The highest prevalence of resistance was for penicillin (97%), followed by tetracycline (42%) and erythromycin (6%). Lower percentages of resistance were observed for clindamycin (5%), norfloxacin (4%), trimethoprim-sulphamethoxazole (4%), gentamicin (3%), cefoxitin (3%) and fusidic acid (2%). Inducible clindamycin resistance was detected among seven (2%) isolates. Twenty-nine isolates (9%) were MDR, of which 9 (3%) were confirmed mecA positive MRSA. Details of MDR isolates have been shown in Table 1. MRSA isolates were susceptible to vancomycin and teicoplanin. Most of the MSSA isolates (88%, 264/299) were resistant to penicillin (n = 154), penicillin and tetracycline (n = 99) and penicillin and trimethoprim-sulphamethoxazole (n = 11). All isolates were susceptible to linezolid and rifampicin while three isolates (1%) were susceptible to all antimicrobial drugs tested.

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Table 1. Origins and characteristics of 29 multi-drug resistant (MDR) Staphylococcus aureus isolated from healthcare institutions in Ghana, 2010–2012.

doi:10.1371/journal.pone.0089716.t001

High genetic diversity was observed by spa typing, as indicated by the recovery of 91 spa types among all isolates tested. The most common spa types were t355 (19%), t084 (12%), t314 (6%) and t311 (5%). Fifty-six spa types were singletons and eight new spa types were detected: t10809 (ST88), t10810 (ST88), t10811 (ST8), t10828 (ST152), t10833 (ST152), t10836 (ST1), t10837 (ST1) and t10838 (ST30). A minimum spanning tree, including spa types and clonal complexes of the 308 isolates is shown in Figure 2.

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Figure 2. Minimum spanning tree of 308 clinical Staphylococcus aureus isolates from healthcare institutions in Ghana.

Nodes indicate spa types and their size shows the relative number of isolates for each spa type. Numbers of frequent (three or more) spa types have been shown. Every colour represents a distinct clonal complex.

doi:10.1371/journal.pone.0089716.g002

Based on spa typing, isolates (n = 308) were assigned to 16 MLST clonal complexes: CC152 (n = 78), CC15 (n = 57), CC121 (n = 39), CC8 (n = 36), CC5 (n = 33), CC1 (n = 29), CC45 (n = 9), CC88 (n = 8), CC30 (n = 4), CC9 (n = 3), CC7 (n = 3), CC25 (n = 2), CC97 (n = 2) CC20 (n = 2), CC707 (n = 2), and CC522 (n = 1). MRSA isolates belonged to ST88-IV (n = 2), ST8-IV (n = 1), ST789-IV (n = 1), ST72-V (n = 1) ST2021-V (n = 1), ST250-I (n = 2), and ST239-III (n = 1). Two of them were PVL-positive and belonged to t121 (ST8) and t547 (ST789) (Table 1). The most common MSSA lineages were ST152 (27%) and ST15 (18%).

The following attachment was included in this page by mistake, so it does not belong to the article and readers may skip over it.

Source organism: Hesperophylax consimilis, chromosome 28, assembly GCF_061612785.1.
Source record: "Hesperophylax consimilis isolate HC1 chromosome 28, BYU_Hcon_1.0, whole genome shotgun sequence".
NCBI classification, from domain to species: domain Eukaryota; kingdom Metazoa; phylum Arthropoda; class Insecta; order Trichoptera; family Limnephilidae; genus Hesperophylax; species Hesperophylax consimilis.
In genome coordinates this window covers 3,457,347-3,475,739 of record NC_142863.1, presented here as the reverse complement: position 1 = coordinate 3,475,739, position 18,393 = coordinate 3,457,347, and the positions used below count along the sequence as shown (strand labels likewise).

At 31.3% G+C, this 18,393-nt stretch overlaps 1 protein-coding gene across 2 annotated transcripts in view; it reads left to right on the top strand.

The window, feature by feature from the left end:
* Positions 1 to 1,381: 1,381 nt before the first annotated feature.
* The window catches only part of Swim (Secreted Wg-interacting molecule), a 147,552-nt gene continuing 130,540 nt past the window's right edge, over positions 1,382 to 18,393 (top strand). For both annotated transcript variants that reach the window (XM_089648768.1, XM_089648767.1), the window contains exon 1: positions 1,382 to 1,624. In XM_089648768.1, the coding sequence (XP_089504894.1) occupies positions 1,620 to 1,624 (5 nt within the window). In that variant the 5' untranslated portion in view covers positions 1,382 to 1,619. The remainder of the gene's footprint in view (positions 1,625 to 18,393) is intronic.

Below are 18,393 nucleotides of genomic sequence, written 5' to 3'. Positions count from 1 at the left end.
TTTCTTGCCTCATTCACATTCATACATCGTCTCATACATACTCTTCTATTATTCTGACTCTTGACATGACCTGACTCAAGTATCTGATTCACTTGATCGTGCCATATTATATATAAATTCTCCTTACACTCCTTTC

Five spa types (t084, t127, t311, t314 and t355), six STs (ST1, ST5, ST8, ST15, ST121 and ST152) and six CCs (CC1, CC5, CC8, CC15, CC121 and CC152) were included in the statistical analysis. Surprisingly, spa type t311 occurred less frequently among females (0.3%) than among males (2%) and those of unknown sex (2.3%) (p = 0.0016). No other clinical or spatial associations were observed in the distribution of spa-types, STs and CCs with regard to infection type, sex, region and hospital of origin, Some spatial variations were observed in the distribution of spa types (e.g. t355 occurred in 34% and 13% isolates from Sunyani Government Hospital and Korle bu Teaching Hospital respectively) but such differences could not be proven to be significant. Isolates from Ridge Hospital (n = 1), Thirty-seven Military Hospital (n = 6) and Tamale Teaching Hospital (n = 12) were excluded from the statistical analysis due to low numbers.

PVL was detected in 60% (n = 184) of the isolates, mainly isolates from SSTIs (57%) and belonging to ST152 (38.5%), ST121 (21%), ST5 (13.5%), ST15 (11%), ST1 (7%), ST8 (3.8%) and ST88 (2.7%). Genotypes and clinical origins of PVL positive S. aureus are shown in Table 2. The patterns of PVL varied by region, with Central regions having a higher chance 2.2 (95% CI: 1.1–4.2) of seeing PVL-positive S. aureus (p = 0.02) than the Southern region.

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Table 2. Clonal complex (CC), multi-locus sequence type (ST), spa type and clinical origin of 184 Staphylooccus aureus harbouring Panton-Valentine leukocidin (PVL) genes isolated in Ghana, 2010–2012. STs and CCs were inferred from spa types.

doi:10.1371/journal.pone.0089716.t002

Discussion

This study fills an important gap in the knowledge of the epidemiology of S. aureus in Ghana. As such, the study contributes to the current knowledge of the diversity and population structure of this important bacterial pathogen at the global level. Ghana and several other African countries have so far been black spots on the map due to lack of established national surveillance programmes and adequate clinical microbiology infrastructure [10], [17]. Our results show that the most common spa types among MSSA isolates are t355 (ST152) and t084 (ST15). The spa types were previously found to be predominant among S. aureus isolates from asymptomatic nasal carriers at Korle bu, the largest Teaching Hospital in Ghana [9], suggesting that they are well established in the human population of this country. In another African study, t084 (ST15) was also reported as one of the most frequent spa types among S. aureus isolated from seven tertiary hospitals located in five major African towns [3]. PVL-positive ST152 (t355) is also widely distributed in African countries [4], [5] and its frequent recovery from SSTI is consistent with studies in other countries [4], [18]. Other PVL-positive MSSA lineages found in this study such as ST121, ST30, ST15 and ST5 have also been reported elsewhere in Africa [19]. The observed high prevalence (60%) of PVL appears to be a distinguishing genetic trait of African MSSA [3], [4], [6] compared to USA, Asia and Europe, where this virulence factor is uncommon in MSSA [2], [19], [20]. This finding was correlated to the high frequency of PVL-positive ST152, which is a likely ancestor of the CA-MRSA ST152-V clone circulating in certain European regions, especially the Balkan area [21], [22].